Dr. Wayne A. I. Frederick, M.B.A.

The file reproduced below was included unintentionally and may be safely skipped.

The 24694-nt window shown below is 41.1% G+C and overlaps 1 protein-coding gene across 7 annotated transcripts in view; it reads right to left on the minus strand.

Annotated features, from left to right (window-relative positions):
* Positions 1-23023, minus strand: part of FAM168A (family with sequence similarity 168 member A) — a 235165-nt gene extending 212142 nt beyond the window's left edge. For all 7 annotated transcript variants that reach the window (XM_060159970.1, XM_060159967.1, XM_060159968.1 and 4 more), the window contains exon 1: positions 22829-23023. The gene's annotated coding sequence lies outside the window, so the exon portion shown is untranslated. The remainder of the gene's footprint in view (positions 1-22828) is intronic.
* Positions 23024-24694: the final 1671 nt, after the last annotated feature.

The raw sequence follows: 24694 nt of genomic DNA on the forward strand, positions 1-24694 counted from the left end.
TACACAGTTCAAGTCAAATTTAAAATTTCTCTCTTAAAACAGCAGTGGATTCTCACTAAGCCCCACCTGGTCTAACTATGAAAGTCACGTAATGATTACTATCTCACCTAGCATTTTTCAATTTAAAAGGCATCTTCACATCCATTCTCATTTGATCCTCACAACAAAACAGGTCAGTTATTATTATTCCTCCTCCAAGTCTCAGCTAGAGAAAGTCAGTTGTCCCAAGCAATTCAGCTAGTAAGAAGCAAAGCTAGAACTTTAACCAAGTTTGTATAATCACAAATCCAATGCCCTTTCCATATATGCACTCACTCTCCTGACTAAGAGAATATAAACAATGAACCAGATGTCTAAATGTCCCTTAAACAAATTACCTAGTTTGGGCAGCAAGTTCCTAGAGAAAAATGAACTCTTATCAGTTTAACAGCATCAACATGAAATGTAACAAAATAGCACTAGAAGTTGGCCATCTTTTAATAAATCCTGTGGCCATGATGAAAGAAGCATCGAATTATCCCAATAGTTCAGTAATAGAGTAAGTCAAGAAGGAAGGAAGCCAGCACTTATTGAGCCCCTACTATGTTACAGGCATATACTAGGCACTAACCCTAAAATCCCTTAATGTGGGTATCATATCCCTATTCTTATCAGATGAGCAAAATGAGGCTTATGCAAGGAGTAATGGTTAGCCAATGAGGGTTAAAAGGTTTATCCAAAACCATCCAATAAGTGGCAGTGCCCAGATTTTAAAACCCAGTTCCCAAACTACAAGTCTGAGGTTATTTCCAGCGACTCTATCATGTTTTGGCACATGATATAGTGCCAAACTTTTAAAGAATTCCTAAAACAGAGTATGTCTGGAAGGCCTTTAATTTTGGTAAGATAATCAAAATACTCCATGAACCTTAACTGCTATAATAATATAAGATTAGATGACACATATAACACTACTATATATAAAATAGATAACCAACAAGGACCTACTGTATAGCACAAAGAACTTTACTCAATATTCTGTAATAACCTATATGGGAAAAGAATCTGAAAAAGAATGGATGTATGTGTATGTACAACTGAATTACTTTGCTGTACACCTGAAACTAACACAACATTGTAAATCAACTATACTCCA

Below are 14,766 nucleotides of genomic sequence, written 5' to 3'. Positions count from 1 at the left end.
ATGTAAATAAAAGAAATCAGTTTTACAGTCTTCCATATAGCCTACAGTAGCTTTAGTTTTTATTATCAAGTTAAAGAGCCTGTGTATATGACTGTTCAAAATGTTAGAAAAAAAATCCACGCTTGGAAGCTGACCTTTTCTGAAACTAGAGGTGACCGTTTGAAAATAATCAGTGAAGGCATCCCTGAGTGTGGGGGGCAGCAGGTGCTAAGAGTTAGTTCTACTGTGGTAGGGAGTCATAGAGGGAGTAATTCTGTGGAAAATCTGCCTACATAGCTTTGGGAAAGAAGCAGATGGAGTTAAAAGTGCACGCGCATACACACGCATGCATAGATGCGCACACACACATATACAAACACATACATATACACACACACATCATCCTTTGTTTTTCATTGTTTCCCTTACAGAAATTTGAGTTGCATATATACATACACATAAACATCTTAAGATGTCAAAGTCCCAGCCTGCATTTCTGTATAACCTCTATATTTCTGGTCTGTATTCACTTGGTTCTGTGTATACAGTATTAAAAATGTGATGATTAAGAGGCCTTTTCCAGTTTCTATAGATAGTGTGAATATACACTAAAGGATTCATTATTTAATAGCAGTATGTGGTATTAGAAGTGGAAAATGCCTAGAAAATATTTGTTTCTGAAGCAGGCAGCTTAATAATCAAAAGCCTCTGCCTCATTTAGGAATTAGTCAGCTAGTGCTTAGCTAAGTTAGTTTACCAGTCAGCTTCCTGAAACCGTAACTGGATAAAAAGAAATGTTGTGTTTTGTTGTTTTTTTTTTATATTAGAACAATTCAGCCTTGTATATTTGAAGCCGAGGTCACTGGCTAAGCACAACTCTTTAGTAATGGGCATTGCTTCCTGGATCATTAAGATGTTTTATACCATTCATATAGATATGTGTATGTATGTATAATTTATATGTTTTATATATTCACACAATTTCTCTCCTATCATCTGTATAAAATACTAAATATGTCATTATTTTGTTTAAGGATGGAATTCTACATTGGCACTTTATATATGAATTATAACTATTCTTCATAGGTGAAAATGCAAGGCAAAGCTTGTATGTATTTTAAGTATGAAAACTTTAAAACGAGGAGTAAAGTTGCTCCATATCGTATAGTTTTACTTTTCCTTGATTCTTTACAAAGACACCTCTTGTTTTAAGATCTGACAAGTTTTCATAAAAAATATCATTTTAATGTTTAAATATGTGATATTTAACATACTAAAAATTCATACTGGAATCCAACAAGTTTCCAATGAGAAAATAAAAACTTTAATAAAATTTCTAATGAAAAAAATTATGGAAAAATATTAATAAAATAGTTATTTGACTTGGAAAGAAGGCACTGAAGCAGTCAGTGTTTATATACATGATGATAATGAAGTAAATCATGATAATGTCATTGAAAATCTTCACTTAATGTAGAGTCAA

Dr. Wayne A. I. Frederick, M.B.A., was named the 17th President of Howard University (D.C.) in 2014 after previously serving as Provost and Chief Academic Officer. A distinguished scholar and administrator, Dr. Frederick has advanced Howard University’s commitment to student opportunity, academic innovation, workforce development, public service, and fiscal stability. Under his leadership, Howard has moved into the first tier of national universities and is now recognized as the top private institution in the “Social Mobility” category as ranked by U.S. News & World Report. He serves on numerous boards, including the Federal Reserve Bank of Richmond, the U.S. Chamber of Commerce, and the NCAA Division I Presidential Forum. Dr. Frederick currently chairs the Consortium of Universities of the Washington-Metropolitan Area and the Mid-Eastern Athletic Conference’s Council of Chief Executive Officers. As a 16-year-old undergraduate, Dr. Frederick was admitted to Howard University’s B.S./M.D. dual degree program and completed the requirements in six years. Following his post-doctoral research and surgical oncology fellowships at the University of Texas MD Anderson Cancer Center, Dr. Frederick began his academic career as Associate Director of the University of Connecticut Cancer Center. He returned to Howard University in academic positions that included Associate Dean in the College of Medicine, Division Chief in the Department of Surgery, Director of the Cancer Center, and Deputy Provost for Health Sciences. He later earned an MBA from Howard’s School of Business in 2011. Dr. Frederick has received various citations honoring his scholarship and service, including the 2019 MD Anderson Distinguished Alumnus Award. He is the author of numerous peer-reviewed articles, book chapters, abstracts, and editorials, and is a widely recognized expert on disparities in healthcare and medical education. He continues to operate and deliver lectures to second-year medical students and surgical residents of Howard University’s College of Medicine. His research focuses on narrowing racial, ethnic, and gender disparities in cancer-care outcomes, especially regarding gastrointestinal cancers.